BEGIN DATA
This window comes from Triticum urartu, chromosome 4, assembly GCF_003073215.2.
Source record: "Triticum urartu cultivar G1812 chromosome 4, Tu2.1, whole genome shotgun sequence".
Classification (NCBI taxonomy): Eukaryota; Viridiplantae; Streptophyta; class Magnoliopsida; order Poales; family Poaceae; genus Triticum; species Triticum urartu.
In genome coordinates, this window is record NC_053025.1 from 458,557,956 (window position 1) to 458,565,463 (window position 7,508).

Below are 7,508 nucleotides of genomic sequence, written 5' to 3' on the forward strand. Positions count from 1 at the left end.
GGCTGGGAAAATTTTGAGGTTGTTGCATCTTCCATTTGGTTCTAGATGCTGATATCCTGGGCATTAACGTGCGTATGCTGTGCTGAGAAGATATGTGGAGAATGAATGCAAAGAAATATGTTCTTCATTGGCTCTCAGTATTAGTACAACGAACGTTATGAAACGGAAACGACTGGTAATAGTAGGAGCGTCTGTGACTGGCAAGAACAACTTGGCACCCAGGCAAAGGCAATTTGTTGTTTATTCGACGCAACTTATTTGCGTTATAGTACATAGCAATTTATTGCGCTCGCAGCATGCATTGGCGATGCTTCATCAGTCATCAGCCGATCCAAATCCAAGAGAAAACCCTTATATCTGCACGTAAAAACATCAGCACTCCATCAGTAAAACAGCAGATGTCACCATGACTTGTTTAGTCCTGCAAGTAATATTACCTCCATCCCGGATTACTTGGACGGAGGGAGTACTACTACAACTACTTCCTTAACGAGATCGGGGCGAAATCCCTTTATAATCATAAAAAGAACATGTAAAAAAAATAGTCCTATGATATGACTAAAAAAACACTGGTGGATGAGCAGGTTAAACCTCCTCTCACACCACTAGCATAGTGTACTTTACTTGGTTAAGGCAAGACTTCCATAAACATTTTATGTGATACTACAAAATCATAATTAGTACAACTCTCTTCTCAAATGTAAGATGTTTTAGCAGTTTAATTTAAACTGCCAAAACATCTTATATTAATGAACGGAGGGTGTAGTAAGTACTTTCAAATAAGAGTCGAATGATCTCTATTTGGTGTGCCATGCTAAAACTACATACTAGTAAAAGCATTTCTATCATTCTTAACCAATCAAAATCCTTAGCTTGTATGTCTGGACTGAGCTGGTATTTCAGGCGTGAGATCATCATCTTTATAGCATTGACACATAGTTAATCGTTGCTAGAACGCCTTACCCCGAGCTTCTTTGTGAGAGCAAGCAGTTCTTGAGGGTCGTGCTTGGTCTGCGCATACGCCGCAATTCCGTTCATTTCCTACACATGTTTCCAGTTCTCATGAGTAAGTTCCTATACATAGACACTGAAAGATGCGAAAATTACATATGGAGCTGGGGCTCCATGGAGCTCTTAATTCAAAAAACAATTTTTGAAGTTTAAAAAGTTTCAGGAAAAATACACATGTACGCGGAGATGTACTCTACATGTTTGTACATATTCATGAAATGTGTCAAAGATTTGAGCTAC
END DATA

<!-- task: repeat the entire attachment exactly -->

This window comes from Triticum urartu, chromosome 4, assembly GCF_003073215.2.
Source record: "Triticum urartu cultivar G1812 chromosome 4, Tu2.1, whole genome shotgun sequence".
Classification (NCBI taxonomy): Eukaryota; Viridiplantae; Streptophyta; class Magnoliopsida; order Poales; family Poaceae; genus Triticum; species Triticum urartu.
In genome coordinates, this window is record NC_053025.1 from 458,557,956 (window position 1) to 458,565,463 (window position 7,508).

Below are 7,508 nucleotides of genomic sequence, written 5' to 3' on the forward strand. Positions count from 1 at the left end.
GGCTGGGAAAATTTTGAGGTTGTTGCATCTTCCATTTGGTTCTAGATGCTGATATCCTGGGCATTAACGTGCGTATGCTGTGCTGAGAAGATATGTGGAGAATGAATGCAAAGAAATATGTTCTTCATTGGCTCTCAGTATTAGTACAACGAACGTTATGAAACGGAAACGACTGGTAATAGTAGGAGCGTCTGTGACTGGCAAGAACAACTTGGCACCCAGGCAAAGGCAATTTGTTGTTTATTCGACGCAACTTATTTGCGTTATAGTACATAGCAATTTATTGCGCTCGCAGCATGCATTGGCGATGCTTCATCAGTCATCAGCCGATCCAAATCCAAGAGAAAACCCTTATATCTGCACGTAAAAACATCAGCACTCCATCAGTAAAACAGCAGATGTCACCATGACTTGTTTAGTCCTGCAAGTAATATTACCTCCATCCCGGATTACTTGGACGGAGGGAGTACTACTACAACTACTTCCTTAACGAGATCGGGGCGAAATCCCTTTATAATCATAAAAAGAACATGTAAAAAAAATAGTCCTATGATATGACTAAAAAAACACTGGTGGATGAGCAGGTTAAACCTCCTCTCACACCACTAGCATAGTGTACTTTACTTGGTTAAGGCAAGACTTCCATAAACATTTTATGTGATACTACAAAATCATAATTAGTACAACTCTCTTCTCAAATGTAAGATGTTTTAGCAGTTTAATTTAAACTGCCAAAACATCTTATATTAATGAACGGAGGGTGTAGTAAGTACTTTCAAATAAGAGTCGAATGATCTCTATTTGGTGTGCCATGCTAAAACTACATACTAGTAAAAGCATTTCTATCATTCTTAACCAATCAAAATCCTTAGCTTGTATGTCTGGACTGAGCTGGTATTTCAGGCGTGAGATCATCATCTTTATAGCATTGACACATAGTTAATCGTTGCTAGAACGCCTTACCCCGAGCTTCTTTGTGAGAGCAAGCAGTTCTTGAGGGTCGTGCTTGGTCTGCGCATACGCCGCAATTCCGTTCATTTCCTACACATGTTTCCAGTTCTCATGAGTAAGTTCCTATACATAGACACTGAAAGATGCGAAAATTACATATGGAGCTGGGGCTCCATGGAGCTCTTAATTCAAAAAACAATTTTTGAAGTTTAAAAAGTTTCAGGAAAAATACACATGTACGCGGAGATGTACTCTACATGTTTGTACATATTCATGAAATGTGTCAAAGATTTGAGCTAC